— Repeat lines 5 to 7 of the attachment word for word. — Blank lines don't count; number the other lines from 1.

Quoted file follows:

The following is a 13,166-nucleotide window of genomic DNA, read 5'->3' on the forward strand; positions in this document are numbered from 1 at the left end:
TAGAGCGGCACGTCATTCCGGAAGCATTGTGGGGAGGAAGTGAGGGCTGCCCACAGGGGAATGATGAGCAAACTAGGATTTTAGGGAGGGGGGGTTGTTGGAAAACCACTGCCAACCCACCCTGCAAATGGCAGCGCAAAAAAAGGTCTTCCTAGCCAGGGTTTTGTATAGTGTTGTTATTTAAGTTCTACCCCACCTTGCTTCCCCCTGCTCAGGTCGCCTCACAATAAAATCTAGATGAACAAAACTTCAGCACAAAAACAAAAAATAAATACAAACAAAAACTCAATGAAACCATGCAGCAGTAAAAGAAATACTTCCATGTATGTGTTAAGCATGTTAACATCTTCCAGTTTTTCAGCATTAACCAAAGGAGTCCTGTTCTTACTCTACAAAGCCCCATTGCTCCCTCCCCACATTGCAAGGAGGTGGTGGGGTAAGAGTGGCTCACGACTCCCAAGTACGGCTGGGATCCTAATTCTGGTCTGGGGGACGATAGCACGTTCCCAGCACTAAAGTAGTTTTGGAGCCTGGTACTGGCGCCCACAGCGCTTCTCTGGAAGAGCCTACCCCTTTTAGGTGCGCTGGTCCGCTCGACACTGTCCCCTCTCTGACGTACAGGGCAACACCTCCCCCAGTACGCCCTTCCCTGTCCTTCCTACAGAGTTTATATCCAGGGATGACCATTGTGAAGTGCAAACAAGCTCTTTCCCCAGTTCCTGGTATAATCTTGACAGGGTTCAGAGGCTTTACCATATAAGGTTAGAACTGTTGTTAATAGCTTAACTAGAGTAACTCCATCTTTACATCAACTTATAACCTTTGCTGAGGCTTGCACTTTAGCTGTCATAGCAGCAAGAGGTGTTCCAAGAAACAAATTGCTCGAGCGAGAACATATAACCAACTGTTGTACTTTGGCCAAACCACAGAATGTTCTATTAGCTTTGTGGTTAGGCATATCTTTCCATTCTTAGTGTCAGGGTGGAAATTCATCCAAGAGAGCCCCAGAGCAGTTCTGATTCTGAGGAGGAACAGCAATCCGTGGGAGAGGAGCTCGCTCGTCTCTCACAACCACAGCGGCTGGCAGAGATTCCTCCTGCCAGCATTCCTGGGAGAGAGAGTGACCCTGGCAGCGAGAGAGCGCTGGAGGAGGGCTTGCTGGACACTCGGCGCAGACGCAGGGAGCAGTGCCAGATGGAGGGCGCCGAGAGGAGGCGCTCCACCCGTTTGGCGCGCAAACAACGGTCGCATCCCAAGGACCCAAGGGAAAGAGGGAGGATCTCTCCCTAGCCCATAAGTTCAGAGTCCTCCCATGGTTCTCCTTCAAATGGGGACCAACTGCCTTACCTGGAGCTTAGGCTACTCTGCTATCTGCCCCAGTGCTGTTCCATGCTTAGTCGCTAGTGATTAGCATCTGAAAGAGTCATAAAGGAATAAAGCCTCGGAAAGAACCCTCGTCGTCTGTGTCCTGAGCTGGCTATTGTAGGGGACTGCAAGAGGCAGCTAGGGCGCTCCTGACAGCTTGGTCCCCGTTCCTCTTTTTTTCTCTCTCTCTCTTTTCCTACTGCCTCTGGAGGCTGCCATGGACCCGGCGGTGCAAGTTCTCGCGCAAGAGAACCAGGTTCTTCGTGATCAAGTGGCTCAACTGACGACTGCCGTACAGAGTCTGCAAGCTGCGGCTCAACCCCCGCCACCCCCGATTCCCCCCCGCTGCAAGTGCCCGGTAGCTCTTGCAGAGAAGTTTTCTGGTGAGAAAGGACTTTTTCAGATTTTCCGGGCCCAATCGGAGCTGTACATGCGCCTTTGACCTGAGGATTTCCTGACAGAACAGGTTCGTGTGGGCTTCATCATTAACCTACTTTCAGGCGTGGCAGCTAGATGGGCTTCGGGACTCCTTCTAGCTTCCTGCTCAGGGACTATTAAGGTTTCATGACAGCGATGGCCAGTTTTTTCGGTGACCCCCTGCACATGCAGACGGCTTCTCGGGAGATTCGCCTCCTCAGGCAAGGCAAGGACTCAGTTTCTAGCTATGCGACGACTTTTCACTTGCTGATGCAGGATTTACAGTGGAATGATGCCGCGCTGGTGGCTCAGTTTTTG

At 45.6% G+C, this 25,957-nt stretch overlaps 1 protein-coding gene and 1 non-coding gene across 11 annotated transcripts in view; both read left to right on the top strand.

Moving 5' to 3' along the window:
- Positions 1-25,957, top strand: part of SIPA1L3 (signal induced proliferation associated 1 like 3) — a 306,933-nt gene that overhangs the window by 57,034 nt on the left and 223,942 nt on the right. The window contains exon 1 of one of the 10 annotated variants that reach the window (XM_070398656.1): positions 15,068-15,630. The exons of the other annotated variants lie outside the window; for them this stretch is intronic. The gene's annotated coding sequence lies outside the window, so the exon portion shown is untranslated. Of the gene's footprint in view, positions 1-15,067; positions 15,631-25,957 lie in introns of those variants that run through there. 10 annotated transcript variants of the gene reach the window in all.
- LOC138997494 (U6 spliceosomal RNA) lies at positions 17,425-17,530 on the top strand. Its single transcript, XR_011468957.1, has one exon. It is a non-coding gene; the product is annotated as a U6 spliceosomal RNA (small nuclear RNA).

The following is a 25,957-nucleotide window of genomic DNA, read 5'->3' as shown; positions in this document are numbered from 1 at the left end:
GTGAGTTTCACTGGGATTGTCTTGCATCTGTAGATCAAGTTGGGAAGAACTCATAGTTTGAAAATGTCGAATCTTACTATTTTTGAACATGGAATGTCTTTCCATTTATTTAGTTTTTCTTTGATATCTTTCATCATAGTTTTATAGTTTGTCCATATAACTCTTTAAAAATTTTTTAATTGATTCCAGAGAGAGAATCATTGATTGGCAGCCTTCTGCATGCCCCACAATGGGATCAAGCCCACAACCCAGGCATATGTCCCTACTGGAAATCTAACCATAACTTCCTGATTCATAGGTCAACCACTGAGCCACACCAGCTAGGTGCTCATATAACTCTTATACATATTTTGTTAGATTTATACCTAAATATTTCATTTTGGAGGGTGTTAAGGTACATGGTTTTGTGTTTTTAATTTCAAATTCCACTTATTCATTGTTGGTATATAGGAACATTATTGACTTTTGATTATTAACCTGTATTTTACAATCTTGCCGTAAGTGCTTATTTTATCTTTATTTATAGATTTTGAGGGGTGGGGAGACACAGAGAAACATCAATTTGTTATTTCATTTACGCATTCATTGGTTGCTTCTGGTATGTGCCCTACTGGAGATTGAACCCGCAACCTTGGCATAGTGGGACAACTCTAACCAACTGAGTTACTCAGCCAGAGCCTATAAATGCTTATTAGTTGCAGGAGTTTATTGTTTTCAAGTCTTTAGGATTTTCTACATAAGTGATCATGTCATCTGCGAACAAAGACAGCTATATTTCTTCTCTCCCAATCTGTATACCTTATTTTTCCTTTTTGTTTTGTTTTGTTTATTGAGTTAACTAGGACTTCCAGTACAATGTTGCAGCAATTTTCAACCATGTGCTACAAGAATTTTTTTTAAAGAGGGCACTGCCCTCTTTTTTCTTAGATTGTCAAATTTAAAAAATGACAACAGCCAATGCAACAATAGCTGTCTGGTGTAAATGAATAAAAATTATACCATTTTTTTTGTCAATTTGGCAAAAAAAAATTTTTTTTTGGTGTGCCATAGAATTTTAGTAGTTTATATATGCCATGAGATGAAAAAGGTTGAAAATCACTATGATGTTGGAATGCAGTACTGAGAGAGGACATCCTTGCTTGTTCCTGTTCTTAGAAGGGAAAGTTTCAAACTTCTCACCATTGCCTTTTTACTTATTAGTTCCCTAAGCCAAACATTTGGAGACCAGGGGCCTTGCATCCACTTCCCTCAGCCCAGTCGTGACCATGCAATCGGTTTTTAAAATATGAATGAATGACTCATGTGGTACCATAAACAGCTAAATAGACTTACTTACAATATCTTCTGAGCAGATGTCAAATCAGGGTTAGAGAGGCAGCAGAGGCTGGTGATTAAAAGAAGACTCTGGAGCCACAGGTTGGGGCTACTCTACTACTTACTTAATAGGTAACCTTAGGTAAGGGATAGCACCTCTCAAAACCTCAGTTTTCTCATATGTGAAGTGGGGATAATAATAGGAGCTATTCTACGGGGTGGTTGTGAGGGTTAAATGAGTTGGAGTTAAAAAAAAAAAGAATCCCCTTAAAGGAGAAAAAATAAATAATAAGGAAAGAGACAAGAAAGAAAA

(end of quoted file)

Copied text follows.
- Positions 1-25,957, top strand: part of SIPA1L3 (signal induced proliferation associated 1 like 3) — a 306,933-nt gene that overhangs the window by 57,034 nt on the left and 223,942 nt on the right. The window contains exon 1 of one of the 10 annotated variants that reach the window (XM_070398656.1): positions 15,068-15,630. The exons of the other annotated variants lie outside the window; for them this stretch is intronic. The gene's annotated coding sequence lies outside the window, so the exon portion shown is untranslated. Of the gene's footprint in view, positions 1-15,067; positions 15,631-25,957 lie in introns of those variants that run through there. 10 annotated transcript variants of the gene reach the window in all.
- LOC138997494 (U6 spliceosomal RNA) lies at positions 17,425-17,530 on the top strand. Its single transcript, XR_011468957.1, has one exon. It is a non-coding gene; the product is annotated as a U6 spliceosomal RNA (small nuclear RNA).

The following is a 25,957-nucleotide window of genomic DNA, read 5'->3' as shown; positions in this document are numbered from 1 at the left end: